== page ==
The kind of medical interventions doctors used toward the end of their lives was examined by researchers. The findings have been published in the Journal of the American Geriatrics Society.
The researchers wanted to test the theory, based on prior surveys, that doctors would choose less high-intensity hospital-based care at the end of their lives than would people without medical training. To test its theory, the research team examined Medicare records from 9,947 deceased physicians and 191,426 deceased non-doctors.
‘Doctors in the United States would choose less high-intensity hospital-based care at the end of their lives than would people without medical training.’
What the team discovered did not coincide with their expectations or with previous research:
- The number of days spent in the hospital during the last six months, as well as during the last one month of life, was about the same for doctors and non-doctors.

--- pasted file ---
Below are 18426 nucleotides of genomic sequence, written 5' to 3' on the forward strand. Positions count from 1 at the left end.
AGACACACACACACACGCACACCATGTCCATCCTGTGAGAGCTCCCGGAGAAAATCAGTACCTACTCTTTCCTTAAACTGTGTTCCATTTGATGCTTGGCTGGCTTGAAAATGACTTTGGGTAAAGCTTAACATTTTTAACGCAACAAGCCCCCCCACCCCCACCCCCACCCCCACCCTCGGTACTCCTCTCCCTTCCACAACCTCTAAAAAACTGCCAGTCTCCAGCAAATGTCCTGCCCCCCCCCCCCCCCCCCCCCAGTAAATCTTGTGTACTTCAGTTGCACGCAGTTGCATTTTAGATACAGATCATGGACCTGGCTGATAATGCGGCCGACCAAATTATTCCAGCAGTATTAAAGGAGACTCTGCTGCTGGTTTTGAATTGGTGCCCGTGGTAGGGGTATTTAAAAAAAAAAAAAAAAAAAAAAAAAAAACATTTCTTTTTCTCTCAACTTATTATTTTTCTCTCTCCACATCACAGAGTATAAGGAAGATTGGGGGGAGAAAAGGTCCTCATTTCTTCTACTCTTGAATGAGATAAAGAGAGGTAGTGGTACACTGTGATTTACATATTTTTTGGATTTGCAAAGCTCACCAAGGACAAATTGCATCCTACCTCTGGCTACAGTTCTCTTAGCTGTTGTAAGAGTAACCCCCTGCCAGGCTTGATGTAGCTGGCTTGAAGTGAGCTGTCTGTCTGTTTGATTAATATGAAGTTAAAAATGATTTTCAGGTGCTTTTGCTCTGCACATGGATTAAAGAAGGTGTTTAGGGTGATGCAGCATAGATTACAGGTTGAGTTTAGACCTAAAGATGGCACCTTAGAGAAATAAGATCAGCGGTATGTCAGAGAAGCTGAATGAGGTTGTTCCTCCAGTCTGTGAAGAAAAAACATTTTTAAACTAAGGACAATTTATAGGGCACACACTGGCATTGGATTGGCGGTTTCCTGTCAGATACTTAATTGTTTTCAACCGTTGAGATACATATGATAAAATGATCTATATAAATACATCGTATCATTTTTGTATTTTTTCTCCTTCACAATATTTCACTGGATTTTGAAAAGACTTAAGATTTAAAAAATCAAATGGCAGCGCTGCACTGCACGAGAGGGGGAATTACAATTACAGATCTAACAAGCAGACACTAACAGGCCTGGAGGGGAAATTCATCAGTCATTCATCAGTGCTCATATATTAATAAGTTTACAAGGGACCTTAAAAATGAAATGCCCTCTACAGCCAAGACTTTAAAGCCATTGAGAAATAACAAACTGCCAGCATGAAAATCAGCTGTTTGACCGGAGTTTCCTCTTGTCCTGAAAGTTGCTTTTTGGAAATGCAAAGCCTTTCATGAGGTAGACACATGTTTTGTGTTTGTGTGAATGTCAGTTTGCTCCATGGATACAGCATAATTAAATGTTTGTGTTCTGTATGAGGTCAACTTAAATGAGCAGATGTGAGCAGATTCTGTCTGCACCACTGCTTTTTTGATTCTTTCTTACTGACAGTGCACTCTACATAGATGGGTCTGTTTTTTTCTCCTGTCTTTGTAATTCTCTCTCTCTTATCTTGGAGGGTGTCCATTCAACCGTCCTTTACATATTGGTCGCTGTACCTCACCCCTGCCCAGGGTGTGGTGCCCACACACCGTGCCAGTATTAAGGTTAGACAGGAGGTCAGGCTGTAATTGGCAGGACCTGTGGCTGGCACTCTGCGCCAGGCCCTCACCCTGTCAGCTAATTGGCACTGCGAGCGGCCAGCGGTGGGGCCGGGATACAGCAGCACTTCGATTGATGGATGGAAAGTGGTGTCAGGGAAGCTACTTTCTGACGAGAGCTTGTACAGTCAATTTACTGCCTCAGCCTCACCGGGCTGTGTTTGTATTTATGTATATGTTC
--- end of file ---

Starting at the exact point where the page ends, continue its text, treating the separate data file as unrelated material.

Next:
- The proportion of doctors and non-doctors who had at least one stay in an intensive care unit (ICU) was about the same toward the end of life.
- Doctors spent slightly more days in an ICU than non-doctors during the last six months and the last one month of life.
- More than 46% of doctors, versus 43.2% of non-doctors, had enrolled in hospice care for some amount of time during the last six months of life.
- The average age of the physicians in the study was 83. The researchers hypothesized that many of these doctors trained and practiced medicine before hospice and palliative care (which eases discomfort toward the end of life) were in use. They also suggested that fear and avoidance of dying are strong motivators of human behavior, to which doctors are not immune.